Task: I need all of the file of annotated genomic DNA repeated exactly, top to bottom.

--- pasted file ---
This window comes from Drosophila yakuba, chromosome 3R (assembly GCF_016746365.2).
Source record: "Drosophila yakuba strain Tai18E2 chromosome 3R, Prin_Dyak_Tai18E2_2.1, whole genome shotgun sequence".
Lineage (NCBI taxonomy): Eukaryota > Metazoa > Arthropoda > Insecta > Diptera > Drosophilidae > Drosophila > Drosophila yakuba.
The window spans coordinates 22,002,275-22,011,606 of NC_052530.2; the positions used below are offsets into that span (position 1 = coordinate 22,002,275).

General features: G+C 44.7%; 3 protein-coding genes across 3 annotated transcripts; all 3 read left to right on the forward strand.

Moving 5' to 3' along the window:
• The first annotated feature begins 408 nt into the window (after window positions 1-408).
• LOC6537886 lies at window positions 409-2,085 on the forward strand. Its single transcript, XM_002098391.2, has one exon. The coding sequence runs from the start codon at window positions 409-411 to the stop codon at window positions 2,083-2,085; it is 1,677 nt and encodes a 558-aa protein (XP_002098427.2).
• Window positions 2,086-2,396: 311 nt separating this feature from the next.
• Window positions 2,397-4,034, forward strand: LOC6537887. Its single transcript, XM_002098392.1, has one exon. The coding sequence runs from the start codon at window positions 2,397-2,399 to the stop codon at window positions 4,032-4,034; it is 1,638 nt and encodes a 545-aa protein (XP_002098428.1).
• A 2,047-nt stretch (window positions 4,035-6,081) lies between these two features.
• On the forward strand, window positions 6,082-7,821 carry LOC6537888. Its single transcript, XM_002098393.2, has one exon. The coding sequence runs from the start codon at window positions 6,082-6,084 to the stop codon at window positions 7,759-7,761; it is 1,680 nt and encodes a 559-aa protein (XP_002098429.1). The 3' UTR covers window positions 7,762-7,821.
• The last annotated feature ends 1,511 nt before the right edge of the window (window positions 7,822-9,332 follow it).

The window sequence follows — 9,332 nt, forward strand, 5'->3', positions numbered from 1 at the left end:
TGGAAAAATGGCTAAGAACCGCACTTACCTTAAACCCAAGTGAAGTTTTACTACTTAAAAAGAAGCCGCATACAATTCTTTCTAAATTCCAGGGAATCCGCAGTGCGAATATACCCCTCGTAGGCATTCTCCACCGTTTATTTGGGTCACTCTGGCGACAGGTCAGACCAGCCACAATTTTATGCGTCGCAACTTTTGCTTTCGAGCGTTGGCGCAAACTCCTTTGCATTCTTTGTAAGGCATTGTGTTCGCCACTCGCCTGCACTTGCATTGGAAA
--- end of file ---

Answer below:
This window comes from Drosophila yakuba, chromosome 3R (assembly GCF_016746365.2).
Source record: "Drosophila yakuba strain Tai18E2 chromosome 3R, Prin_Dyak_Tai18E2_2.1, whole genome shotgun sequence".
Lineage (NCBI taxonomy): Eukaryota > Metazoa > Arthropoda > Insecta > Diptera > Drosophilidae > Drosophila > Drosophila yakuba.
The window spans coordinates 22,002,275-22,011,606 of NC_052530.2; the positions used below are offsets into that span (position 1 = coordinate 22,002,275).

General features: G+C 44.7%; 3 protein-coding genes across 3 annotated transcripts; all 3 read left to right on the forward strand.

Moving 5' to 3' along the window:
• The first annotated feature begins 408 nt into the window (after window positions 1-408).
• LOC6537886 lies at window positions 409-2,085 on the forward strand. Its single transcript, XM_002098391.2, has one exon. The coding sequence runs from the start codon at window positions 409-411 to the stop codon at window positions 2,083-2,085; it is 1,677 nt and encodes a 558-aa protein (XP_002098427.2).
• Window positions 2,086-2,396: 311 nt separating this feature from the next.
• Window positions 2,397-4,034, forward strand: LOC6537887. Its single transcript, XM_002098392.1, has one exon. The coding sequence runs from the start codon at window positions 2,397-2,399 to the stop codon at window positions 4,032-4,034; it is 1,638 nt and encodes a 545-aa protein (XP_002098428.1).
• A 2,047-nt stretch (window positions 4,035-6,081) lies between these two features.
• On the forward strand, window positions 6,082-7,821 carry LOC6537888. Its single transcript, XM_002098393.2, has one exon. The coding sequence runs from the start codon at window positions 6,082-6,084 to the stop codon at window positions 7,759-7,761; it is 1,680 nt and encodes a 559-aa protein (XP_002098429.1). The 3' UTR covers window positions 7,762-7,821.
• The last annotated feature ends 1,511 nt before the right edge of the window (window positions 7,822-9,332 follow it).

The window sequence follows — 9,332 nt, forward strand, 5'->3', positions numbered from 1 at the left end:
TGGAAAAATGGCTAAGAACCGCACTTACCTTAAACCCAAGTGAAGTTTTACTACTTAAAAAGAAGCCGCATACAATTCTTTCTAAATTCCAGGGAATCCGCAGTGCGAATATACCCCTCGTAGGCATTCTCCACCGTTTATTTGGGTCACTCTGGCGACAGGTCAGACCAGCCACAATTTTATGCGTCGCAACTTTTGCTTTCGAGCGTTGGCGCAAACTCCTTTGCATTCTTTGTAAGGCATTGTGTTCGCCACTCGCCTGCACTTGCATTGGAAA